Notes from Black History
Mississippi’s Most Glorious Thanksgiving
By Earnest McBride
©2003. Earnest McBride. Posted by permission.
Only ten years out of slavery in 1873, Black Mississippians celebrated their
most glorious Thanksgiving. Early in November, they had asserted their
newly-entitled rights of equal protection under the law and the right to
vote (for black men) and achieved a milestone 130 years ago that is unlikely
ever to be duplicated. Thanks to the astute political leadership of Thomas
W. Cardozo, the “father “of Mississippi’s public school system, and his
cohort of determined political hardball players, half the top state elective
offices were won by black men.
Already elected to office the first Tuesday of November of 1873, Lt.
Governor-elect Alexander K. Davis, Secretary of State James “Jim” Hill,
State Auditor W. H. Gibbs and Cardozo, the incoming State Superintendent of
Education, shared the joyous spirit of the 1873 holiday season with their
fellow citizens across the state, with the great expectation of assuming
office in January 1874.
As a part of the sweeping changes in political affairs, at least 12 sheriffs
were elected in as many counties in 1873 and subsequent years. Warren
County, for example, elected all black officials except for the tax assessor
there. Most of these men, constantly under threat by white vigilantes, held
on to their offices for the full term.
This turn of events, known as the “Black and Tan Revolution” in many history
textbooks, came about because men like Cardozo, a light-skinned black man
who refused to pass for white as suggested by some of the Republican leaders
of his time, were fed up with the corrupt white Republicans who used
Mississippi’s black majority for their own benefit while the black people
took all the blame for the raid on the state and county treasuries.
Black Mississippians were first brought into the political fold during the
Black and Tan Convention of 1867-68. The convention held its first session
in Jackson on Tuesday, January 9, 1868, after some preliminary organizing
and delegate selections in the counties. In 1935, W. E. B. DuBois claimed
this to have been “the first political organization in Mississippi with
Colored representatives.” Of the 100 delegates, 17 were black, 29 were white
Republicans from Mississippi and 20 were Republicans from the North. This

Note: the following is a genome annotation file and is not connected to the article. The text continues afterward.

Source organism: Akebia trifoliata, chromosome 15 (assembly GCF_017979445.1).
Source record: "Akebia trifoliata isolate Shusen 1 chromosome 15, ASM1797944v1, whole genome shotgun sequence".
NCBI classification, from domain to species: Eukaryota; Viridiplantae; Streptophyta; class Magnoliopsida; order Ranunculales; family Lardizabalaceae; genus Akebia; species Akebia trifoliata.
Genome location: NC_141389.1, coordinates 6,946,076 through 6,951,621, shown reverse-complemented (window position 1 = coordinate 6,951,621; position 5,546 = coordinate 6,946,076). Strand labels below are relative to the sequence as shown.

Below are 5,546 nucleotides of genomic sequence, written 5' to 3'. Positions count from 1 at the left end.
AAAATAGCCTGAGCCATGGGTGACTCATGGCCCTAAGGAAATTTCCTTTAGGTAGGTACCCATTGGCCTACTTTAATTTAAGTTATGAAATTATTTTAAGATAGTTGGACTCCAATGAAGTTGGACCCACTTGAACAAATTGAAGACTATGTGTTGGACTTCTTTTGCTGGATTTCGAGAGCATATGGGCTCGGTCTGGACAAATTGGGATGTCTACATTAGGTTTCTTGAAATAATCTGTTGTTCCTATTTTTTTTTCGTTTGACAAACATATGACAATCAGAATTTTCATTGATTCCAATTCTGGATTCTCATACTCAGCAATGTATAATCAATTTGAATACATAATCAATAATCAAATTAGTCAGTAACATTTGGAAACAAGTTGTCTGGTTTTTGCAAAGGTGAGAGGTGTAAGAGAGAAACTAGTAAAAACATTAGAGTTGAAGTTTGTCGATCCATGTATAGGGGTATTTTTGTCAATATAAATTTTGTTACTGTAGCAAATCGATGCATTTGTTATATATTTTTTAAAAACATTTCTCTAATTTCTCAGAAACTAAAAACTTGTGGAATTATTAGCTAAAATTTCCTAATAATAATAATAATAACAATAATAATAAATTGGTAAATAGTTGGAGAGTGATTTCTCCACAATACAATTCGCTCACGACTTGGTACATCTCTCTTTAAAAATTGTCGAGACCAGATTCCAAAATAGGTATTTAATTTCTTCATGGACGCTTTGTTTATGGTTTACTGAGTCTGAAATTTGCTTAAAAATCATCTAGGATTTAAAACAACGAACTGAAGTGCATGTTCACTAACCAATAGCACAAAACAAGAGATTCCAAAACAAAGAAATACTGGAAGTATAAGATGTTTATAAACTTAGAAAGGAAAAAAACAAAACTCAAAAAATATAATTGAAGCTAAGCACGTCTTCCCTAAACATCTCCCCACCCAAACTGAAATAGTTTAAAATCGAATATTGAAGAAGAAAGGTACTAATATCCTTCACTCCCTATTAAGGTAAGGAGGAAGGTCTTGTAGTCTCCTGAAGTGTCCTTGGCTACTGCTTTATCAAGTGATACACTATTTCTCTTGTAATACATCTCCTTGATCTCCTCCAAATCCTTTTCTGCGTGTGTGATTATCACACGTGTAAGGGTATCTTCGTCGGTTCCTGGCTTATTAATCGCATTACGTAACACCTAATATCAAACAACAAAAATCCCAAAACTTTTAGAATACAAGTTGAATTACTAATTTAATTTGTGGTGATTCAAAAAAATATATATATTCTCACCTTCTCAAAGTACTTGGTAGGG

being a “constitutional” convention for the entire state, the other 33
delegates were white Democrats.
“During the organization of the convention,” DuBois reported, “It was moved
that the word ‘colored’ be added to the name of each Negro delegate.
Thereupon, the Reverend James Lynch, a colored man, afterward Secretary of
State, moved to amend it so that the color of each delegate’s hair should be
The real workhorse of the Black and Tan Revolution, however, was not at the
1868 convention. Cardozo, a freeborn son of a Jewish father and a black
mother, was learning the tricks of real political power in Elizabeth County,
North Carolina, at the time. When he ran for sheriff there and lost, his
white Republican associates blamed him for the party losses---because he ran
as a black man, they said, when he should have passed for white. Stung by
this insult to his mother’s proud heritage, Cardozo moved with his wife to
Vicksburg in 1871 and soon began organizing the large black majority of
Thomas W. Stringer of Vicksburg was the first black man elected to the
Mississippi State Legislature in 1870. Stringer, the founder of the T. W.
Stringer Masonic Lodge, was a political moderate and readily accepted a
secondary role in the politics of his county under the pro-Union whites. He
was one of the 17 blacks statewide who served as delegates to the Convention
Despite the corrupt influence of political “boss” Charles Furlong, black men
assumed some of the key offices of Warren County. Peter Crosby, a black
veteran of the Civil War, was deputy sheriff under Furlong. Cardozo was